Dry Eyes As We Age
Some say that with age comes wisdom, confidence, and kindness. A slightly less pleasant aspect of reaching the golden years is the heightened risk of developing ocular conditions such as dry eye syndrome (DES).
While aging is inevitable, fortunately, dry eye syndrome is not. Dr. Colette Whiting and Dr. Sandra Gillis-Kennedy can help manage symptoms with the latest dry eye treatments to ensure that your eyes stay feeling fresh and clear of any irritation.
What Is Dry Eye Syndrome?
Dry eye syndrome is a common, yet treatable, eye condition where the eyes aren’t sufficiently lubricated. This leads to a host of uncomfortable symptoms, listed below. The severity of DES symptoms can range from mildly bothersome to incapacitating.
What Are Dry Eye Symptoms?
Some symptoms of DES include:
- Eye redness
- A stinging or burning sensation in the eyes
- Stringy mucus in or around the eyes
- Blurred vision
- Watery eyes
- A gritty feeling, similar to having something in your eyes
If you experience any of the above symptoms, schedule an eye exam with Shelburne Primary EyeCare to determine the root cause of your dry eye and receive the relief you need.
What Causes Dry Eye?
DES can be caused by many factors, including pollution and dry air, allergies, poor tear quality, or insufficient tears. Healthy tears are made up of a combination of 3 layers: water, mucus, and oil. Any imbalance in this precise cocktail can result in DES.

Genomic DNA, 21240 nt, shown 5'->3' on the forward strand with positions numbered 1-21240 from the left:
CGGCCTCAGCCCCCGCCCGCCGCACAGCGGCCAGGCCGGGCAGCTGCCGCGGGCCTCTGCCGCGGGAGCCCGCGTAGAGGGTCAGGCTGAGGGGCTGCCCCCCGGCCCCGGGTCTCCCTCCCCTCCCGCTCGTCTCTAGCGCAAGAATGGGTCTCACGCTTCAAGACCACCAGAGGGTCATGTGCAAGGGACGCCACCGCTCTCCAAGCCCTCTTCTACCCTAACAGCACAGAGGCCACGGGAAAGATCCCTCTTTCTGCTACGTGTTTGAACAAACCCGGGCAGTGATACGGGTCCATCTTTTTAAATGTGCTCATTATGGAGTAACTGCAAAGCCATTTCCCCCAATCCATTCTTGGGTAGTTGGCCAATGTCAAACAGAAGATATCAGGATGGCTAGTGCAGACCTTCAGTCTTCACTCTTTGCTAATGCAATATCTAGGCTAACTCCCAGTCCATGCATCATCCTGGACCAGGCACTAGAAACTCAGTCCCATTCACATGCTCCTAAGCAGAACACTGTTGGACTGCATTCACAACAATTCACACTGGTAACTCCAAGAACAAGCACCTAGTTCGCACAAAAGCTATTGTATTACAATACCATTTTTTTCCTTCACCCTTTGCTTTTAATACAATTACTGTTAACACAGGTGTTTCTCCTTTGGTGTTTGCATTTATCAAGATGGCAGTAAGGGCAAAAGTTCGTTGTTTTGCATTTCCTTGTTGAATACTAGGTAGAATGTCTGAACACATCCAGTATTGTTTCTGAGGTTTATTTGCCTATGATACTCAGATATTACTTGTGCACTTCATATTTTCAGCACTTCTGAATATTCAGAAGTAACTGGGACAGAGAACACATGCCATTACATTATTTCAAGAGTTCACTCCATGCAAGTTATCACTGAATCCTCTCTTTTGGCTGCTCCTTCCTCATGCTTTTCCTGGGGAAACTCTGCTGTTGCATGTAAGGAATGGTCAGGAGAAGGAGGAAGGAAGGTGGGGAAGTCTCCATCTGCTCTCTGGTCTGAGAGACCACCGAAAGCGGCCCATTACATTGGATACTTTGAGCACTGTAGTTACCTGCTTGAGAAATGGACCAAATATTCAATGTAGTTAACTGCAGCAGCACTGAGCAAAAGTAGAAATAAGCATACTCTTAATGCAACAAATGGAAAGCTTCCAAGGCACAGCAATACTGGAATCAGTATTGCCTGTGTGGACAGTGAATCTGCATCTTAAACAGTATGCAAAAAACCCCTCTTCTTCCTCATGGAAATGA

How Does Aging Engender Dry Eye?
The process of tear production slows as we age. If the lacrimal glands produce fewer tears, the quantity of your tears decreases. In addition to diminished quantity, problems with tear quality can result in a reduced production of oil and mucus.
Furthermore, certain medications can also pose a higher risk of DES for patients, especially those over the age of 50, when medications are more commonly prescribed. Frequently prescribed medications like antihistamines and blood pressure tablets can cause or exacerbate dry eye symptoms.
Several medical conditions and chronic diseases, including diabetes, rheumatoid arthritis and Parkinson’s disease, are more prevalent in people over the age of 50, and are known to cause DES in many patients.
How Are Dry Eyes Treated?
If you suspect you may have DES, know that the symptoms can be minimized or completely eliminated. Many people assume that over-the-counter remedies, such as lubricating eye drops, are the end of the line for DES treatment when this isn’t the case. At Shelburne Primary EyeCare, we know that DES can cause severe discomfort, and we’re here to help.
If your dry eye symptoms remain after trying over-the-counter lubricants, then Dr. Colette Whiting and Dr. Sandra Gillis-Kennedy can provide a more comprehensive examination and discuss with you some more effective treatments than those available at the local drugstore.
With aging comes wisdom, and with wisdom comes booking your next eye exam at Shelburne Primary EyeCare. Don’t let dry eye symptoms reduce your quality of life — let us help you find relief.
Shelburne Primary EyeCare serves patients from Shelburne, Melancthon, Alliston, Collingwood, and throughout Dufferin County.